Lakers’ ‘others’ lend James a hand
By Scott Cacciola
Plenty of players have had bumpy experiences at the NBA’s restart at Walt Disney World. Rajon Rondo and Markieff Morris, two key reserves for the Los Angeles Lakers, would count themselves among that group.
Rondo, the team’s backup point guard, broke his right thumb during a practice July 12 and left the league’s bubble so he could have surgery and recover. Morris, a forward who signed with the Lakers in February, shortly before the season was suspended because of the coronavirus pandemic, has been laboring to unearth his rhythm.
The Lakers have championship hopes in the form of LeBron James and Anthony Davis, their twin stars. But if they want to advance in the postseason, their supporting cast needs to start producing with consistency. Depth is an issue — one underscored by the absence of Avery Bradley, their top perimeter defender, who opted not to participate in the restart.
For one game, at least, James and Davis got the help they needed. In the Lakers’ 117-109 victory over the Houston Rockets on Sunday night in the Western Conference semifinals, Morris, 31, stretched the floor with his outside shooting while Rondo, 34, was a whirl of activity. The win evened the best-of-seven series at one game apiece before Game 3 on Tuesday night.
“That’s what the playoffs are about,” the Lakers’ Danny Green said. “Your superstars are going to play well. It’s what your others do.”
The others he referenced, the team’s supporting cast, have always been a concern with these Lakers, who have endured no small amount of turmoil this season. In that sense, their loss to the Rockets in Game 1 on Friday was true to form. The Rockets used their small lineup to space the floor and create oodles of open shots.
Rondo, who had four turnovers in that game, struggled, though perhaps for good reason: He had not played in a game since March 10.
“So you have to forgive a little bit of rust,” Lakers coach Frank Vogel said. “His impact on our team is measured in swag and just the confidence that he brings to our group.”
On Sunday, Rondo had 10 points, 9 assists and 5 steals in 29 minutes. When he was on the court, the Lakers outscored the Rockets by 28 points.
Rondo, who did not address the news media after the game, also appeared to form some immediate chemistry with Morris, who came off the bench in the first quarter to hit four 3-pointers in a span of 2 minutes, 46 seconds. Rondo assisted on all four of them.
“Rondo’s not hard to play with,” said Morris, who added: “It’s about time I started making some shots.”
Entering the game, Morris had shot 3-of-13 from 3-point range in the playoffs. On Sunday, he shot 6-of-8 from the field and finished with 16 points.
“Last game, I felt like I didn’t affect the game at all,” he said. “And it’s not even just making shots. I just felt like I didn’t do anything. I didn’t bring no energy. I didn’t bring no toughness. I didn’t rebound the ball. I had zero stats across the board, so I felt like I have to be a little more aggressive. This is the best series for me to play a lot of minutes.”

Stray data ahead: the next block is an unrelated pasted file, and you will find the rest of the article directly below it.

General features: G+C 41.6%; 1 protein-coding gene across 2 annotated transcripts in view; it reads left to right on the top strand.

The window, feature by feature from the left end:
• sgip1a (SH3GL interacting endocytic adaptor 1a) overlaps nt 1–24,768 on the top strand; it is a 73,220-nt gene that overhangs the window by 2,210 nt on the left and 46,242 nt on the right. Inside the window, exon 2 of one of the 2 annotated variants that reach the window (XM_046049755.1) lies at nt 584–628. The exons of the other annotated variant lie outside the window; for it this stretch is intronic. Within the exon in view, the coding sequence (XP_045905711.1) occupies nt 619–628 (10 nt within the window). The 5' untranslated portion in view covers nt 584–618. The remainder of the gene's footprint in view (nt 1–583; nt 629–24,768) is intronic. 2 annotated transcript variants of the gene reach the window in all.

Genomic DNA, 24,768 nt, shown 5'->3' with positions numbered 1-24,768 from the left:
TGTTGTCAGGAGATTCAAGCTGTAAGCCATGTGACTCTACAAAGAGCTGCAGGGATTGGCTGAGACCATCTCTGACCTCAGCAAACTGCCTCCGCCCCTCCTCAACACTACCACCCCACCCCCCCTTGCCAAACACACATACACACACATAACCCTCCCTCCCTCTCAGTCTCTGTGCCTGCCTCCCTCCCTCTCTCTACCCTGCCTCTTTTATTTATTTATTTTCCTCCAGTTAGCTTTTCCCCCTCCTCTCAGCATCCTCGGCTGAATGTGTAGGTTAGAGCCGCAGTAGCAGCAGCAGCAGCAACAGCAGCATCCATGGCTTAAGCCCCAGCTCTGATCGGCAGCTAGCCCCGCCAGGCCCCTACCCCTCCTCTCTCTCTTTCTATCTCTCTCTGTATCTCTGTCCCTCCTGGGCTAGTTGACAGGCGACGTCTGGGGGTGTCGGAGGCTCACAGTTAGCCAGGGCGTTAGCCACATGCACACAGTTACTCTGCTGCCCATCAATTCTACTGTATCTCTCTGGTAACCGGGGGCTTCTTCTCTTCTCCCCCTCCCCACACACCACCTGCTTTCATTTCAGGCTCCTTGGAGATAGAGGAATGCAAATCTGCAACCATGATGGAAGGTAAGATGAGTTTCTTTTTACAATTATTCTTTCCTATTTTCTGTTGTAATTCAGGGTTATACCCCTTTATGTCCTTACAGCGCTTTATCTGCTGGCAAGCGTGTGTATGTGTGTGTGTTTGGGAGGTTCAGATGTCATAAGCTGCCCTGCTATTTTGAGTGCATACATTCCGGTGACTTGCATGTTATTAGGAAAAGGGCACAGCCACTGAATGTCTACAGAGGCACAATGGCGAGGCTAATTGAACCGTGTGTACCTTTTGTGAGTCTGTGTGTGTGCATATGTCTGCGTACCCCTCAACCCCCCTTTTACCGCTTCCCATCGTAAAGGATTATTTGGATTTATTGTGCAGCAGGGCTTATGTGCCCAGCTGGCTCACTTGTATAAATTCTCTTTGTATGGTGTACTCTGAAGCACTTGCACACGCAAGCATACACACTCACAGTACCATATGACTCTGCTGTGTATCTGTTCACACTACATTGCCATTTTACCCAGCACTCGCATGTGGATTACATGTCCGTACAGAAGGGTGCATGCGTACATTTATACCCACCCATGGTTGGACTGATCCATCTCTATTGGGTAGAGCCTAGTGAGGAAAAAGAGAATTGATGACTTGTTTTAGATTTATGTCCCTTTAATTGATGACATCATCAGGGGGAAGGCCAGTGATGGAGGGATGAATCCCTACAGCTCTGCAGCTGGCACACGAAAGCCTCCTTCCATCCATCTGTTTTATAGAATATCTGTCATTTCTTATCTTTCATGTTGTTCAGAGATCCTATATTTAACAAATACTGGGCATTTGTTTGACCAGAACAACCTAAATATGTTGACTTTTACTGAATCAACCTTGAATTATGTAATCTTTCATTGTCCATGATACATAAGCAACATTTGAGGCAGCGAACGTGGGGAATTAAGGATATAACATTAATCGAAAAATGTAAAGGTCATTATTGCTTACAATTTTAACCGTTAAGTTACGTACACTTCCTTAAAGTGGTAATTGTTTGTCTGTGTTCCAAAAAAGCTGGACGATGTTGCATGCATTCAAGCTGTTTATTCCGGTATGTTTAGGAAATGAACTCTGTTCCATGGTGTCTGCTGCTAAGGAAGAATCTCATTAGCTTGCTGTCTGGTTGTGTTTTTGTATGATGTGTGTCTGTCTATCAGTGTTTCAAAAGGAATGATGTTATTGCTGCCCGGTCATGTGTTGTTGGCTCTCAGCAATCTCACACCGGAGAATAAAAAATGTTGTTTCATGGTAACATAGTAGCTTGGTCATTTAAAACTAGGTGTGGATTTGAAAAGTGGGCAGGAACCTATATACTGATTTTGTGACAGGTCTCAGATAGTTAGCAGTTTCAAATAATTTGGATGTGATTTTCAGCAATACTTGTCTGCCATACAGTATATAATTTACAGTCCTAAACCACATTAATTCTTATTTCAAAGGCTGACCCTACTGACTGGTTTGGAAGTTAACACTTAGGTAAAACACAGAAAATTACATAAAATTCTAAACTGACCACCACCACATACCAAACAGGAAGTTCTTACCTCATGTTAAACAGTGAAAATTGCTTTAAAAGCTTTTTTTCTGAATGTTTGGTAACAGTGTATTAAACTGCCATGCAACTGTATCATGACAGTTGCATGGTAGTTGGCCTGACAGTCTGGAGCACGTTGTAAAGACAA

That had everything to do with matchups and the unique style of play that the Rockets, with their center-less rotation, brought to the bubble.
After Game 1, James spoke highly of the Rockets’ speed. He compared them to the NFL’s St. Louis Rams, circa the early 2000s, a team that seemed to run on rocket fuel.
“The greatest show on turf,” James said. “People always said how you could scout ’em, scout ’em, scout ’em — until you got on the field.”
There was no way opposing defenses could simulate the Rams’ speed, said James, who suggested that the Rockets are much the same. His hope was that the Lakers would make the necessary adjustments after getting punished in transition in Game 1.
They made enough.
Vogel went smaller in Game 2, effectively benching his centers. JaVale McGee played just eight minutes before he left because of an ankle injury. (Vogel said after the game that McGee was undergoing an MRI.) And while Vogel said he had intended to play Dwight Howard, his backup center, Morris was too good and Vogel decided to stick with him. Howard remained on the bench for the duration.
At the same time, the Lakers played swarming defense on James Harden, who had to work for his 27 points, and Russell Westbrook, who shot 4-of-15 from the field for 10 points while committing seven turnovers. Even by Westbrook-ian standards, he was chaotic.
“It’s on me,” Westbrook said. “I don’t point fingers at anybody else. I own my mistakes. I own what I do, and that’s that.”
The Lakers did not exactly assemble a complete game. After leading by as many as 21 points in the second quarter, they found themselves trailing by 5 points in the third quarter after the Rockets caught fire from the outside.
But James opened the fourth quarter with a driving dunk, part of another postseason tour de force for him: 28 points, 11 rebounds and 9 assists. Davis was terrific, too, finishing with 34 points and 10 rebounds.
But two reserves helped put them in position to seal the win — two experienced players, Davis said, “who aren’t afraid of anything.” They showed up just in time.